Lost in all the focus on Virginia, Tennessee, and all the other hotly contested Senate races is the fact that Vermont is about to elect the first Socialist ever to the United States Senate. The Washington Post has a heartwarming profile of Bernie Sanders. It’s got some nice grafs.
The 65-year-old known to voters simply as “Bernie” is Vermont’s lone congressman, a six-term independent with a photo of Eugene Debs, the Socialist Party presidential candidate in 1912, on his congressional wall. He’s perhaps the most popular pol in the state and there’s nothing northern New England about him. Sanders was born in Brooklyn, raised by Jewish parents from Poland. His father’s family perished in the Holocaust. He chews on each syllable in an accent as Flatbush-inflected as the day he wandered north four decades ago.
“Look,” Sanders says, “you can’t be afraid of the people [pronounced: pee-PULL]. A lot of progressives sit around their homes and worry about being labeled or how to talk to people. I go out, I knock on doors, and I talk about economic justice and the oligarchy and what’s fair, and more people than you might guess listen to me.
“I find that absolutely encouraging.”
Call him a red, he calls you a red-baiter. Tell him to pipe down and he pipes up. Accuse him, as Tarrant does, of wanting to soak the rich and he’ll detail how the Republicans cut taxes for the rich and multinational corporations for two decades even as median family income declined. “The major untold story of our time,” he calls it.
He has never run a negative TV commercial. But verbal fisticuffs? That ‘s democracy.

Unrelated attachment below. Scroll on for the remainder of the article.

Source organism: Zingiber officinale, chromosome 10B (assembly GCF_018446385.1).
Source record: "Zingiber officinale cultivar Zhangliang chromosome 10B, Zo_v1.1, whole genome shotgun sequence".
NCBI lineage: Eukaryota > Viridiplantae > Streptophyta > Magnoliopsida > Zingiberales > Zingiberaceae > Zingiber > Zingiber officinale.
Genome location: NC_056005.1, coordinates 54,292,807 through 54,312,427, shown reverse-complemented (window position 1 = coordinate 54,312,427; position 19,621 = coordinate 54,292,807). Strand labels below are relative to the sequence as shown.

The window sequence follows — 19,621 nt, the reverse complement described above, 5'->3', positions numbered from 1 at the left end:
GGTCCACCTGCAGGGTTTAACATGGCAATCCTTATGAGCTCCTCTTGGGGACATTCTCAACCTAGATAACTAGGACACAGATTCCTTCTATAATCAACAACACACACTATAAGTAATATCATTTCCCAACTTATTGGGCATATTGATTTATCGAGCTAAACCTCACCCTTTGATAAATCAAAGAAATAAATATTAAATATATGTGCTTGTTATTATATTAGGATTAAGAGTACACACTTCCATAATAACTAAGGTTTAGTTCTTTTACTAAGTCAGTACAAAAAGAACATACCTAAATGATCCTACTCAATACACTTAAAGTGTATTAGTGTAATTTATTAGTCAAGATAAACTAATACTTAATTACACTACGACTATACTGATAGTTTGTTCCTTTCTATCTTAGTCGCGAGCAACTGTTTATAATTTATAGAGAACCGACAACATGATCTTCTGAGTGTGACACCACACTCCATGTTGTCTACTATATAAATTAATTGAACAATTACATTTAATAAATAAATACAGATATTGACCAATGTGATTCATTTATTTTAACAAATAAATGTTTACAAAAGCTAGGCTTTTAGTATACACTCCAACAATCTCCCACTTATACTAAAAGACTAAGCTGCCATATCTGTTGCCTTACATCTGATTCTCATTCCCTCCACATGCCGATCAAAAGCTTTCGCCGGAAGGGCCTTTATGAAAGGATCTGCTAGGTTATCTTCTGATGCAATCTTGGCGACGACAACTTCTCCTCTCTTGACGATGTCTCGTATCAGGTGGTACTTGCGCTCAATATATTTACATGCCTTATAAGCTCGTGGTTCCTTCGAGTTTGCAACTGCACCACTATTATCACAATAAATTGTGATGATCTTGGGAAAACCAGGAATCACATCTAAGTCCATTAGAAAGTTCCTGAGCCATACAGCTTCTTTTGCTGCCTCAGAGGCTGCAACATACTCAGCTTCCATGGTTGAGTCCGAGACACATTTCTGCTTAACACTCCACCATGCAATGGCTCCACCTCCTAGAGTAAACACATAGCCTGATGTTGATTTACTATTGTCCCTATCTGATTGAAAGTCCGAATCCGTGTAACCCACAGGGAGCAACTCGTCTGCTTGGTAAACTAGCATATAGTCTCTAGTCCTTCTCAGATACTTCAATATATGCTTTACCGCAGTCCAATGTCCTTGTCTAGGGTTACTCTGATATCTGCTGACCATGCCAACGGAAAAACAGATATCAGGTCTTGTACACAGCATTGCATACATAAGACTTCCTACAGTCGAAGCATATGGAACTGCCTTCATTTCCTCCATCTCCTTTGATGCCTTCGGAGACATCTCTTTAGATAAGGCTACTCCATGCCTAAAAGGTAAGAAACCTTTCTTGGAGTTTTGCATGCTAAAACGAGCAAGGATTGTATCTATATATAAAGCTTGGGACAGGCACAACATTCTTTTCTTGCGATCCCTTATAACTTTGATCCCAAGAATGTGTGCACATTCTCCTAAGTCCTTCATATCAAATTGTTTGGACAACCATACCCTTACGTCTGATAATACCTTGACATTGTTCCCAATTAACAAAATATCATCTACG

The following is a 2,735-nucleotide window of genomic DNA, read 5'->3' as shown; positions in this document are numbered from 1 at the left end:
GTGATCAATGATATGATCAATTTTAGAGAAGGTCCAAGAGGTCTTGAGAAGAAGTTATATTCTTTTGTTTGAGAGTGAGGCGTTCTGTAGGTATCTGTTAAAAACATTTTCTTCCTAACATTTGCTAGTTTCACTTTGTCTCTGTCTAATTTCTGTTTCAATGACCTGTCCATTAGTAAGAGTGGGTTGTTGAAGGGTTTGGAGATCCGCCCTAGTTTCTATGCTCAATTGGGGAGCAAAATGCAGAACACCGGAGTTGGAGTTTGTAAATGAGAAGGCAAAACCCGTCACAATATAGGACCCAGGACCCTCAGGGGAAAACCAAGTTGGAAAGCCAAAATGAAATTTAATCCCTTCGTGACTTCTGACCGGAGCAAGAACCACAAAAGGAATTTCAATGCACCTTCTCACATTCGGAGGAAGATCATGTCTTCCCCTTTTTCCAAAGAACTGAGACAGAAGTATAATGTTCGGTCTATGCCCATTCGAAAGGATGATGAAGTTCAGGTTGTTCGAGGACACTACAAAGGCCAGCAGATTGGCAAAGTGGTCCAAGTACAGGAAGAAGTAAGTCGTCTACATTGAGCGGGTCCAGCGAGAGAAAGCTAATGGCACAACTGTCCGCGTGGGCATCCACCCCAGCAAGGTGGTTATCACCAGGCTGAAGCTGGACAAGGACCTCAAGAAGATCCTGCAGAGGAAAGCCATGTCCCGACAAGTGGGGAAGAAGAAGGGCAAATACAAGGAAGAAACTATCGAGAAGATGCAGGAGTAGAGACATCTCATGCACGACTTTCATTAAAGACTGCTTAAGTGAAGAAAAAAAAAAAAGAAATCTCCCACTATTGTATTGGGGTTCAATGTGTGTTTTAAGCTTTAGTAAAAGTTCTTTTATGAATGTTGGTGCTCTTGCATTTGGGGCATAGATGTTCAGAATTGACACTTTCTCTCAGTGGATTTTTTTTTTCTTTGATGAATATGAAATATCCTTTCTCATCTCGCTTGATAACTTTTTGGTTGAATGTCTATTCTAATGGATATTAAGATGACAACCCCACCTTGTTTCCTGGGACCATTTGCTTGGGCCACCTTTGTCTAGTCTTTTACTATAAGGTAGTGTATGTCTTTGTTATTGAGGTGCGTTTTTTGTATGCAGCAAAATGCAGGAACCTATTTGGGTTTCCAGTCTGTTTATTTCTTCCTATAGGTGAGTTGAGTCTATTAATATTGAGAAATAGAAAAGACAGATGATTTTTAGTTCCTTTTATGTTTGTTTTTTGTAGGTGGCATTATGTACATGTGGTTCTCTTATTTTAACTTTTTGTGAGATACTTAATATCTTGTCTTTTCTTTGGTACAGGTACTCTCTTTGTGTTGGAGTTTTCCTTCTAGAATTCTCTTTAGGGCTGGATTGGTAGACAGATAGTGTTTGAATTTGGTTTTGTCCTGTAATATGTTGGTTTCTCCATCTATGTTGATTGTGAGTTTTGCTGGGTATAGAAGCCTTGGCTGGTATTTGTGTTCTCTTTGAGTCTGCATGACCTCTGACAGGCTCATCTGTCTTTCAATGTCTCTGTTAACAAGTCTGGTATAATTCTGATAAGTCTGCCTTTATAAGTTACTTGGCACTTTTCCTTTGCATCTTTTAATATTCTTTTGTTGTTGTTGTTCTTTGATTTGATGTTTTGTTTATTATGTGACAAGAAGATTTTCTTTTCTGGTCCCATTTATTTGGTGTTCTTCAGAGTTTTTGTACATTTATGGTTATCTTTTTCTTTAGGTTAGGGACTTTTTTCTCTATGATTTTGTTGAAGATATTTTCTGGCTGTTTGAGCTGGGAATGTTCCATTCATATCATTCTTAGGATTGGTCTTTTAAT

“If I kick you in the [crotch] and you push me back, a reporter would write, ‘Gee, there’s tension in the room and both sides are pushing,’ ” he explains. “The Republicans lie a lot and the corporate media is very weak and completely biased and has a hard time calling someone a liar.”
You nose up the rutted dirt roads north of Lyndonville and brake by a log cabin with three cords of fresh-split wood under the porch. Two political signs are in the grass — for Jim Douglas, the Republican governor, and for “Bernie,” the socialist.
Frankie Paquette, 63, asks you to sit in his kitchen while his wife, Millie, knits. He’s a wiry millworker whose mill moved south of the border three years ago. He subsists on odd jobs and no health insurance, hoping to limp to 65 and Medicare. He’s talked with Sanders twice and the congressman’s office helped him obtain college loans for his sons.
“Bernie’s got really crazy ideas,” Paquette says. “But he’s for the little guy who ain’t got three dollars for gasoline in February. That’s me and I’m for him.”
He’ll only be one of a hundred. But it’ll be refreshing to see an unapolgetic unreconstructed leftist giving long-winded speeches in the Senate. We may be, hopefully, celebrating other more significant things on Tuesday, but we shouldn’t overlook our new Senator from Vermont.